Early-season prices for Copper River salmon sky-high

Prices for sockeye and king salmon out of the Copper River, Alaska, were sky high after the first couple openers of the season last week. Jon Hickman, Peter Pan Seafood’s vice president of operations, said in a news release that his company paid USD 12.60 (EUR 10.30) for sockeye and USD 19.60 (EUR 16.05) for king salmon.

Hickman said Peter Pan’s markets could handle the high ex-vessel prices, a welcome development for Copper River fishermen after an abysmal season last year.

“Peter Pan Seafood is committed to the fishermen and the resource and are firm believers that they have the ability, on this highly coveted early Copper River fish, to offer these prices because of the company’s deep market penetration and value-added philosophy into niche markets when limited supply of this amazing resource is made available,” Peter Pan said in a press release.  

Copper River is the earliest of Alaska’s salmon runs. Strong demand and scant supply for the heavily marketed early season fish often conspire to drive prices up, but Hickman said he believes this year’s prices are the highest ever.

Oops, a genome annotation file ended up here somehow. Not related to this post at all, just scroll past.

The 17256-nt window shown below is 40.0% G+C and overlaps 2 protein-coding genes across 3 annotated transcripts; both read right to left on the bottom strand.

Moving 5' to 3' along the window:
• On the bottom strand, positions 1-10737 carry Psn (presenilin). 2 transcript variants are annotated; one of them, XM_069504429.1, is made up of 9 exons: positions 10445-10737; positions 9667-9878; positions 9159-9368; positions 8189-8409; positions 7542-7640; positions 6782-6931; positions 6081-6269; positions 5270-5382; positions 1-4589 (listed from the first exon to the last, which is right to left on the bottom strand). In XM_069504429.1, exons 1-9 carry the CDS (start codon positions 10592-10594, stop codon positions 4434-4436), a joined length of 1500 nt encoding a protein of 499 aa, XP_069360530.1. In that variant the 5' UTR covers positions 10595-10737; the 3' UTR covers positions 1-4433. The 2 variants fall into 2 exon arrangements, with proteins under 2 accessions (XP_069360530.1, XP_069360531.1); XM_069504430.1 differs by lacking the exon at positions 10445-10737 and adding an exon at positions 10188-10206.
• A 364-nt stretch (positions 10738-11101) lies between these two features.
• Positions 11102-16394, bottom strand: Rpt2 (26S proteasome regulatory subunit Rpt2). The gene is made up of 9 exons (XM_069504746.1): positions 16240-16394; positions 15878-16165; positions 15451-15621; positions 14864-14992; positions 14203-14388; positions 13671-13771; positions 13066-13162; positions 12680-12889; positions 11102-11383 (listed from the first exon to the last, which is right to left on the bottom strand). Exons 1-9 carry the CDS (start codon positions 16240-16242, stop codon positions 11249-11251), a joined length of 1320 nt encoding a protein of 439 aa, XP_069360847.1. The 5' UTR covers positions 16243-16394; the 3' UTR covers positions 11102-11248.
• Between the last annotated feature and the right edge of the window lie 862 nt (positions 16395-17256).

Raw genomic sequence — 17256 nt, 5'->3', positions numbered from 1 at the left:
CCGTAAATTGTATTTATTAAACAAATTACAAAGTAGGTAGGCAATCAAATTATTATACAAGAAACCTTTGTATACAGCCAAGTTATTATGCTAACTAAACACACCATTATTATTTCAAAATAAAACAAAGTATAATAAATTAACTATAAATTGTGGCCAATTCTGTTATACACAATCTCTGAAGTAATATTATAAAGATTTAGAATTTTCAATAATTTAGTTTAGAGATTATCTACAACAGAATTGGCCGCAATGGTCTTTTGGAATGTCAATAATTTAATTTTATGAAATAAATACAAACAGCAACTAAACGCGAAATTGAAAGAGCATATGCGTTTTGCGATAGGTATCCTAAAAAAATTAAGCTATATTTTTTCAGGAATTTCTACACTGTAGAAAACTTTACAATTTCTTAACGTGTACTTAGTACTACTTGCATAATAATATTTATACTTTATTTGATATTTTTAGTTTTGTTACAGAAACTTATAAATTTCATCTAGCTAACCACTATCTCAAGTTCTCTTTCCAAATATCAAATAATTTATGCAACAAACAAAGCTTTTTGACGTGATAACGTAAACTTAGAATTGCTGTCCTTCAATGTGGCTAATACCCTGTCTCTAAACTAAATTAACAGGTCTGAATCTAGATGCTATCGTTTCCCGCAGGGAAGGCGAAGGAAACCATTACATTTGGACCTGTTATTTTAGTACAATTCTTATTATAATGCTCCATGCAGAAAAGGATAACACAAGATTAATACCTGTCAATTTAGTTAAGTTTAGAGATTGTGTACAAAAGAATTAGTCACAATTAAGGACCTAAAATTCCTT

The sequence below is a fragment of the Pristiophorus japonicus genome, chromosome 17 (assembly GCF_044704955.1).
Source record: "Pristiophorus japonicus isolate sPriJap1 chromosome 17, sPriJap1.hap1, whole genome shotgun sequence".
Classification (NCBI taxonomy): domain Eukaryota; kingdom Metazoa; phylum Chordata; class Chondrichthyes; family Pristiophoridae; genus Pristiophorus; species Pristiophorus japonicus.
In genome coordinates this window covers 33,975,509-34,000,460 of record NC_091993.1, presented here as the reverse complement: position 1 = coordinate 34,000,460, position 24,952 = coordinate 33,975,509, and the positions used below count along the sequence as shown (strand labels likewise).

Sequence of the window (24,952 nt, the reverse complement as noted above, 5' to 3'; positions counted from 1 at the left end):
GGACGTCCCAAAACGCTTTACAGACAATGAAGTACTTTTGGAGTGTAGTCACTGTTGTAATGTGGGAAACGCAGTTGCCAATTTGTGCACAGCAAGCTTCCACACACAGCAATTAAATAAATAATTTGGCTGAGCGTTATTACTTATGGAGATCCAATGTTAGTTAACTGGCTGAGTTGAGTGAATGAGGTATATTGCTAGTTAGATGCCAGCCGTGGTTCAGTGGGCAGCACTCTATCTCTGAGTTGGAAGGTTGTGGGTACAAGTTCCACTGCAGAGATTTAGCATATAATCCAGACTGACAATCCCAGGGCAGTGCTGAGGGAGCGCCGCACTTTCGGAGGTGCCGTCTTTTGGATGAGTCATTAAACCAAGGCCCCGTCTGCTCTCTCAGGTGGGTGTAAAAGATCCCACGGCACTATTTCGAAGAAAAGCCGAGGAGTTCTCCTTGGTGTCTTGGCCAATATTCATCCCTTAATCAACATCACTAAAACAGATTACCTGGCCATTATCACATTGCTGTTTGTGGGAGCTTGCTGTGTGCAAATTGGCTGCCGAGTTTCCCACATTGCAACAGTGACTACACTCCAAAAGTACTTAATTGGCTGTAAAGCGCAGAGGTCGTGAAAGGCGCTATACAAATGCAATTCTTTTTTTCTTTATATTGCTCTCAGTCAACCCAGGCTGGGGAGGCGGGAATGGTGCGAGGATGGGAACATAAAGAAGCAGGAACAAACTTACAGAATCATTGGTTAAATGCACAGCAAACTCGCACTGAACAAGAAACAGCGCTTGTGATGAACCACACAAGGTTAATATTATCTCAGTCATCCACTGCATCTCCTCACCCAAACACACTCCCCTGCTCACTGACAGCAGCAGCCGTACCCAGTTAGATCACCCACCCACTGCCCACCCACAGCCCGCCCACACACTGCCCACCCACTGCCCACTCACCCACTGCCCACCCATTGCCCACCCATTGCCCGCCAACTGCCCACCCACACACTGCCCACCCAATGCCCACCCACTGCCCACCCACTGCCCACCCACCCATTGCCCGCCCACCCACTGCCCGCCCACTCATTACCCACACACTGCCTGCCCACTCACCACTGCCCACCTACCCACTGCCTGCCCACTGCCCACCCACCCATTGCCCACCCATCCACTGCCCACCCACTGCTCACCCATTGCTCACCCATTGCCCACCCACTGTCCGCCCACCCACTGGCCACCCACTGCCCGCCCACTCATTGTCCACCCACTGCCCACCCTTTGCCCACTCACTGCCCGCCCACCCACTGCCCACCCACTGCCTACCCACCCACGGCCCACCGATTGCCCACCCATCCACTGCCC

Peter Adame, the communications and sustainability manager for seafood wholesaler Lusamerica Foods, agreed with Hickman’s assessment that this year’s prices are unprecedented.

"The Copper River catch volume was low and costs are very high this year. It’s normal for the catch to be limited and for prices to be up when kicking off the season, but we’ve never seen the fish hit these costs before. We are seeing costs close to the USD 30.00 [EUR 24.55] range for sockeye and over USD 30 for king salmon,” Adame said in an email.

Adame said Copper River sockeye that arrived at Lusamerica’s plant south of Seattle, Washington, had already been sold within the state. As more stock trickled in, Lusamerica planned to distribute fish up and down the U.S.West Coast.

“We’ll continue to get more sockeye over the next couple weeks, filleting and distributing the fish to the Pacific Northwest and south across the West Coast as it makes its way to our headquarters in Silicon Valley, and then down to Southern California via our Los Angeles plant,” Adame said. “From there, the salmon will make its way to additional businesses in Arizona.”

Fishermen hope the grounds will yield enough to distribute the fish widely. Last season's run was so scarce they hardly put their nets in the water. This year, the Alaska Department of Fish and Game predicted a run of around 1.3 million sockeye, which would be far better than 2020 but still down from the 10-year average by 37.4 percent. 

The Anchorage Daily News reported that last week’s first two openers yielded a harvest of 3,200 king salmon and 19,500 sockeye.

Photo courtesy of Lusamerica


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